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An 81-year-old veteran hobbled into the emergency room at the rural Veterans Affairs hospital here in December, malnourished and dehydrated, his skin flecked with ulcers and his ribs broken from a fall at home.

A doctor examining the veteran — a 20-year Air Force mechanic named Walter Savage who had been living alone — decided he was in no shape to care for himself and should be admitted to the hospital. A second doctor running the inpatient ward agreed.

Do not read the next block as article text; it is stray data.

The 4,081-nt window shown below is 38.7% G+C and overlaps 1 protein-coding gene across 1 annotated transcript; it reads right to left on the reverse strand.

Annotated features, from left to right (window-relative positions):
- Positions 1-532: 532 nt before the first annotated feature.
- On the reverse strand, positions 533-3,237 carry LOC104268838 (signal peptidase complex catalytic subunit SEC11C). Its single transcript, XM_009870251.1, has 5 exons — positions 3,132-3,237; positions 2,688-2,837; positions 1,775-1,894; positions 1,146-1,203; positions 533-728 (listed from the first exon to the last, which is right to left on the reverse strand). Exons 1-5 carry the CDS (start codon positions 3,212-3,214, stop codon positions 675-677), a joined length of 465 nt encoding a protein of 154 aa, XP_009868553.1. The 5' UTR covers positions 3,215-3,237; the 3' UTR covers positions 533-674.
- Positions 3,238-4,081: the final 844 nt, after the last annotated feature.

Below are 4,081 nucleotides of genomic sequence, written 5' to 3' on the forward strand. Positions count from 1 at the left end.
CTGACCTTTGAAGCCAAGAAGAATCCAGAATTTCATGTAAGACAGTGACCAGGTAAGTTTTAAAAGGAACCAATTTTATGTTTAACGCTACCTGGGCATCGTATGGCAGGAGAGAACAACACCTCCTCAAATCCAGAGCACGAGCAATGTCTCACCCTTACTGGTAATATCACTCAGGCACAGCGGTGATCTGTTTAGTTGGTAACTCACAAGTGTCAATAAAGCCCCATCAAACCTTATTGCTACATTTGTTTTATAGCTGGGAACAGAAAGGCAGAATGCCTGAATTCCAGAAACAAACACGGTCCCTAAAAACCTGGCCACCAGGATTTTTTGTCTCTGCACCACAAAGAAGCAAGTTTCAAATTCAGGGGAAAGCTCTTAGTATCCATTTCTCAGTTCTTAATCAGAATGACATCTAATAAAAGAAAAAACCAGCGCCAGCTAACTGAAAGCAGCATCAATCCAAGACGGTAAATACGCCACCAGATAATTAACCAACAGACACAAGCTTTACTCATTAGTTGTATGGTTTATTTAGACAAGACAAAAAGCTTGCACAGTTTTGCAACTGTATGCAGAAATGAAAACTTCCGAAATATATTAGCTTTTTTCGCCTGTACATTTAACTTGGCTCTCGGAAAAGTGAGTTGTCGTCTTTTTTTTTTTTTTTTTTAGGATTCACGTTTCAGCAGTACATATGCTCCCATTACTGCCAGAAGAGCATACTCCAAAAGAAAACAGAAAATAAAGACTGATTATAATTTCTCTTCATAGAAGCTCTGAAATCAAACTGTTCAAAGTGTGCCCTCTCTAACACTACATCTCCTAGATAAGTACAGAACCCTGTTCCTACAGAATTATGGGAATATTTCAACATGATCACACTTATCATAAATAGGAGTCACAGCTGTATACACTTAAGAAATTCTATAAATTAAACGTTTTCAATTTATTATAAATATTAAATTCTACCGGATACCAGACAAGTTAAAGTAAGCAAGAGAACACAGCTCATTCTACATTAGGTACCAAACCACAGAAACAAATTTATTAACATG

But the hospital administration said no.

Though there were plenty of empty beds, records show that a nurse in charge of enforcing administration restrictions said Mr. Savage was not sick enough to qualify for admission to the hospital. He waited nine hours in the emergency room until, finally, he was sent home.

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Walter Savage, 81, an Air Force veteran, at a medical center in Roseburg, Ore. Mr. Savage was turned away from the veterans hospital there even though two doctors said he should have been admitted.CreditRuth Fremson/The New York Times

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https://mobile.nytimes.com/2018/01/01/us/at-veterans-hospital-in-oregon-a-push-for-better-ratings-puts-patients-at-risk-doctors-say.html?referer=

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